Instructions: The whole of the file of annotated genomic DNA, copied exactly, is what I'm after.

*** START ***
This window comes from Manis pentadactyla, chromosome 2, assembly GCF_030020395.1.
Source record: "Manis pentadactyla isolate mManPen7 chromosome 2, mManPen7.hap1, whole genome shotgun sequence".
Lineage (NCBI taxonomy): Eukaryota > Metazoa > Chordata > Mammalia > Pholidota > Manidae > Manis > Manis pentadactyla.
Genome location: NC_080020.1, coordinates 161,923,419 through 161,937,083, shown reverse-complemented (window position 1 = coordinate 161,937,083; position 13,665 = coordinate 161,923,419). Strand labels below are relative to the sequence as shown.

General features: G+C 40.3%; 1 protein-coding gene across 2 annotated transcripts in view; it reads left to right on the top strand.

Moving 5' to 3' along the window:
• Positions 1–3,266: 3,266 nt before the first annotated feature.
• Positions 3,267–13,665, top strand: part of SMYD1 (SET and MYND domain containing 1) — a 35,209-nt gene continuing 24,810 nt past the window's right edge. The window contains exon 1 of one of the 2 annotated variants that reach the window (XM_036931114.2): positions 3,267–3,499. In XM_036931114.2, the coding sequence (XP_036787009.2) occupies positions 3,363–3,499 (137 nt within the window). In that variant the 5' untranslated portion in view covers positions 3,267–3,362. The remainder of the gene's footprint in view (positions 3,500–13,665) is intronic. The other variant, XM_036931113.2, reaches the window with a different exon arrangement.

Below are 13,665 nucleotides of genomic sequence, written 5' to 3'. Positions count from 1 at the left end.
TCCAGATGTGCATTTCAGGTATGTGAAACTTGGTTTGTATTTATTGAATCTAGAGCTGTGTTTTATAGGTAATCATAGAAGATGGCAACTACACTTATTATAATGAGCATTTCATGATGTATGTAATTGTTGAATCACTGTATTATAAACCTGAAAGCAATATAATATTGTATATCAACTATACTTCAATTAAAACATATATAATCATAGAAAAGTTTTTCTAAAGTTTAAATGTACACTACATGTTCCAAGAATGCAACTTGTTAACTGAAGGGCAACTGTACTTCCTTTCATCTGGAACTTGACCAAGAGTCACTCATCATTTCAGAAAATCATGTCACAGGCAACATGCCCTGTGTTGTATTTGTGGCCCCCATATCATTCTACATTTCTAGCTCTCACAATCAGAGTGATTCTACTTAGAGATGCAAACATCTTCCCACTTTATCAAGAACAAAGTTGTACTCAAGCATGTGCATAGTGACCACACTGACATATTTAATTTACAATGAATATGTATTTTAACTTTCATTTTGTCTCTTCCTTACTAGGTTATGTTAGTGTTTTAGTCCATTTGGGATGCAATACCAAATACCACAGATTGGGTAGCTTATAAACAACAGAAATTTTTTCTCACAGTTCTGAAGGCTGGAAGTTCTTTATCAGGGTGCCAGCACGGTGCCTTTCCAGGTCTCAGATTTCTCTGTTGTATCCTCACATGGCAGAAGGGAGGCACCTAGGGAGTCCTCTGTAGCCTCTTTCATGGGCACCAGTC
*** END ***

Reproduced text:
This window comes from Manis pentadactyla, chromosome 2, assembly GCF_030020395.1.
Source record: "Manis pentadactyla isolate mManPen7 chromosome 2, mManPen7.hap1, whole genome shotgun sequence".
Lineage (NCBI taxonomy): Eukaryota > Metazoa > Chordata > Mammalia > Pholidota > Manidae > Manis > Manis pentadactyla.
Genome location: NC_080020.1, coordinates 161,923,419 through 161,937,083, shown reverse-complemented (window position 1 = coordinate 161,937,083; position 13,665 = coordinate 161,923,419). Strand labels below are relative to the sequence as shown.

General features: G+C 40.3%; 1 protein-coding gene across 2 annotated transcripts in view; it reads left to right on the top strand.

Moving 5' to 3' along the window:
• Positions 1–3,266: 3,266 nt before the first annotated feature.
• Positions 3,267–13,665, top strand: part of SMYD1 (SET and MYND domain containing 1) — a 35,209-nt gene continuing 24,810 nt past the window's right edge. The window contains exon 1 of one of the 2 annotated variants that reach the window (XM_036931114.2): positions 3,267–3,499. In XM_036931114.2, the coding sequence (XP_036787009.2) occupies positions 3,363–3,499 (137 nt within the window). In that variant the 5' untranslated portion in view covers positions 3,267–3,362. The remainder of the gene's footprint in view (positions 3,500–13,665) is intronic. The other variant, XM_036931113.2, reaches the window with a different exon arrangement.

Below are 13,665 nucleotides of genomic sequence, written 5' to 3'. Positions count from 1 at the left end.
TCCAGATGTGCATTTCAGGTATGTGAAACTTGGTTTGTATTTATTGAATCTAGAGCTGTGTTTTATAGGTAATCATAGAAGATGGCAACTACACTTATTATAATGAGCATTTCATGATGTATGTAATTGTTGAATCACTGTATTATAAACCTGAAAGCAATATAATATTGTATATCAACTATACTTCAATTAAAACATATATAATCATAGAAAAGTTTTTCTAAAGTTTAAATGTACACTACATGTTCCAAGAATGCAACTTGTTAACTGAAGGGCAACTGTACTTCCTTTCATCTGGAACTTGACCAAGAGTCACTCATCATTTCAGAAAATCATGTCACAGGCAACATGCCCTGTGTTGTATTTGTGGCCCCCATATCATTCTACATTTCTAGCTCTCACAATCAGAGTGATTCTACTTAGAGATGCAAACATCTTCCCACTTTATCAAGAACAAAGTTGTACTCAAGCATGTGCATAGTGACCACACTGACATATTTAATTTACAATGAATATGTATTTTAACTTTCATTTTGTCTCTTCCTTACTAGGTTATGTTAGTGTTTTAGTCCATTTGGGATGCAATACCAAATACCACAGATTGGGTAGCTTATAAACAACAGAAATTTTTTCTCACAGTTCTGAAGGCTGGAAGTTCTTTATCAGGGTGCCAGCACGGTGCCTTTCCAGGTCTCAGATTTCTCTGTTGTATCCTCACATGGCAGAAGGGAGGCACCTAGGGAGTCCTCTGTAGCCTCTTTCATGGGCACCAGTC